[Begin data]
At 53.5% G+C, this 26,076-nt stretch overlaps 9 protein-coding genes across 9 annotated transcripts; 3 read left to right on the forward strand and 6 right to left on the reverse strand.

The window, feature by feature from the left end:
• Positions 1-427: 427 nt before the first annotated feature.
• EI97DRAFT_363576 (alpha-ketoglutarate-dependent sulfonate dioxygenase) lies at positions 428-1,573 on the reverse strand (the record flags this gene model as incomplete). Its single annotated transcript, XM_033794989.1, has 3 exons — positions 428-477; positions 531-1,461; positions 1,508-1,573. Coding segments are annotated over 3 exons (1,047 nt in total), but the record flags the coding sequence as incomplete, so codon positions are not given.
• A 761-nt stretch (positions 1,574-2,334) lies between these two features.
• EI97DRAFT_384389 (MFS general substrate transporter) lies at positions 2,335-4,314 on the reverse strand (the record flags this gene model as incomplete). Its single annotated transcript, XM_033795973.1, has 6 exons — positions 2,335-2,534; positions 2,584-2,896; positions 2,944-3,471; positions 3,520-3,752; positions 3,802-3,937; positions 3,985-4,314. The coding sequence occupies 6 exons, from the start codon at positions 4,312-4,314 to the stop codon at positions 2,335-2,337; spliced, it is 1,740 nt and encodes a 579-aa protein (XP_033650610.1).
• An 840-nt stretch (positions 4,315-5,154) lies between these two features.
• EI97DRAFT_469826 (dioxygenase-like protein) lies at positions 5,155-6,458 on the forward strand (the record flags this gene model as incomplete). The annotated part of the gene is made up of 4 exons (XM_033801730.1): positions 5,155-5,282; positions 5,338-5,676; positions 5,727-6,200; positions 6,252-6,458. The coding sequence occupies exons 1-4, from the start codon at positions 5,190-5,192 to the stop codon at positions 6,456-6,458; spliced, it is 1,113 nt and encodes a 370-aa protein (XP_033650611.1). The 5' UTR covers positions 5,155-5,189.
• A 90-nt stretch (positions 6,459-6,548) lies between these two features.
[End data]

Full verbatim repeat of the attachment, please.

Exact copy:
At 53.5% G+C, this 26,076-nt stretch overlaps 9 protein-coding genes across 9 annotated transcripts; 3 read left to right on the forward strand and 6 right to left on the reverse strand.

The window, feature by feature from the left end:
• Positions 1-427: 427 nt before the first annotated feature.
• EI97DRAFT_363576 (alpha-ketoglutarate-dependent sulfonate dioxygenase) lies at positions 428-1,573 on the reverse strand (the record flags this gene model as incomplete). Its single annotated transcript, XM_033794989.1, has 3 exons — positions 428-477; positions 531-1,461; positions 1,508-1,573. Coding segments are annotated over 3 exons (1,047 nt in total), but the record flags the coding sequence as incomplete, so codon positions are not given.
• A 761-nt stretch (positions 1,574-2,334) lies between these two features.
• EI97DRAFT_384389 (MFS general substrate transporter) lies at positions 2,335-4,314 on the reverse strand (the record flags this gene model as incomplete). Its single annotated transcript, XM_033795973.1, has 6 exons — positions 2,335-2,534; positions 2,584-2,896; positions 2,944-3,471; positions 3,520-3,752; positions 3,802-3,937; positions 3,985-4,314. The coding sequence occupies 6 exons, from the start codon at positions 4,312-4,314 to the stop codon at positions 2,335-2,337; spliced, it is 1,740 nt and encodes a 579-aa protein (XP_033650610.1).
• An 840-nt stretch (positions 4,315-5,154) lies between these two features.
• EI97DRAFT_469826 (dioxygenase-like protein) lies at positions 5,155-6,458 on the forward strand (the record flags this gene model as incomplete). The annotated part of the gene is made up of 4 exons (XM_033801730.1): positions 5,155-5,282; positions 5,338-5,676; positions 5,727-6,200; positions 6,252-6,458. The coding sequence occupies exons 1-4, from the start codon at positions 5,190-5,192 to the stop codon at positions 6,456-6,458; spliced, it is 1,113 nt and encodes a 370-aa protein (XP_033650611.1). The 5' UTR covers positions 5,155-5,189.
• A 90-nt stretch (positions 6,459-6,548) lies between these two features.